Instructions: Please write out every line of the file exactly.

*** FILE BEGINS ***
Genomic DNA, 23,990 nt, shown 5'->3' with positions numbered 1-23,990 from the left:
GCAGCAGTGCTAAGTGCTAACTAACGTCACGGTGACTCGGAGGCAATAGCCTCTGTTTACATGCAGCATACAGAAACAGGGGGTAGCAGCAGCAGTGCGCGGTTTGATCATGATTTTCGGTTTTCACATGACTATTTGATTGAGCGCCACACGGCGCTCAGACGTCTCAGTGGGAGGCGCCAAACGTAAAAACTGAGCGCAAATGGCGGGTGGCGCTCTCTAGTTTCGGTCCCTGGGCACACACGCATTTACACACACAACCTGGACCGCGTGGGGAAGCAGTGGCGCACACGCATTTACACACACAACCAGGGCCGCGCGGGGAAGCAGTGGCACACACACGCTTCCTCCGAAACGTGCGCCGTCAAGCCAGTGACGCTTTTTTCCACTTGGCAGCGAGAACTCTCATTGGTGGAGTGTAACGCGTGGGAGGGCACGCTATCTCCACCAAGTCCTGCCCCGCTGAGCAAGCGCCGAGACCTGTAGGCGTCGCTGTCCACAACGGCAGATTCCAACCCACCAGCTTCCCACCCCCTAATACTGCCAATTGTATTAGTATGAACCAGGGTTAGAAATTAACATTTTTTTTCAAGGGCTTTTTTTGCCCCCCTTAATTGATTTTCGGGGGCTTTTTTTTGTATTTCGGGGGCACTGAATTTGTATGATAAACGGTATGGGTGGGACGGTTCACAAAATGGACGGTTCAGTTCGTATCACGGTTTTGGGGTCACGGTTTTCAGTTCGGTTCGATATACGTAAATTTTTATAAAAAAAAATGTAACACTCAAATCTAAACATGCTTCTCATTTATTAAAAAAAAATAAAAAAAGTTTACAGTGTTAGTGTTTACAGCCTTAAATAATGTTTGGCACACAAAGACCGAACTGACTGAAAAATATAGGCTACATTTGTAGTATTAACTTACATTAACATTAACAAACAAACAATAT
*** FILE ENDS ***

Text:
Genomic DNA, 23,990 nt, shown 5'->3' with positions numbered 1-23,990 from the left:
GCAGCAGTGCTAAGTGCTAACTAACGTCACGGTGACTCGGAGGCAATAGCCTCTGTTTACATGCAGCATACAGAAACAGGGGGTAGCAGCAGCAGTGCGCGGTTTGATCATGATTTTCGGTTTTCACATGACTATTTGATTGAGCGCCACACGGCGCTCAGACGTCTCAGTGGGAGGCGCCAAACGTAAAAACTGAGCGCAAATGGCGGGTGGCGCTCTCTAGTTTCGGTCCCTGGGCACACACGCATTTACACACACAACCTGGACCGCGTGGGGAAGCAGTGGCGCACACGCATTTACACACACAACCAGGGCCGCGCGGGGAAGCAGTGGCACACACACGCTTCCTCCGAAACGTGCGCCGTCAAGCCAGTGACGCTTTTTTCCACTTGGCAGCGAGAACTCTCATTGGTGGAGTGTAACGCGTGGGAGGGCACGCTATCTCCACCAAGTCCTGCCCCGCTGAGCAAGCGCCGAGACCTGTAGGCGTCGCTGTCCACAACGGCAGATTCCAACCCACCAGCTTCCCACCCCCTAATACTGCCAATTGTATTAGTATGAACCAGGGTTAGAAATTAACATTTTTTTTCAAGGGCTTTTTTTGCCCCCCTTAATTGATTTTCGGGGGCTTTTTTTTGTATTTCGGGGGCACTGAATTTGTATGATAAACGGTATGGGTGGGACGGTTCACAAAATGGACGGTTCAGTTCGTATCACGGTTTTGGGGTCACGGTTTTCAGTTCGGTTCGATATACGTAAATTTTTATAAAAAAAAATGTAACACTCAAATCTAAACATGCTTCTCATTTATTAAAAAAAAATAAAAAAAGTTTACAGTGTTAGTGTTTACAGCCTTAAATAATGTTTGGCACACAAAGACCGAACTGACTGAAAAATATAGGCTACATTTGTAGTATTAACTTACATTAACATTAACAAACAAACAATAT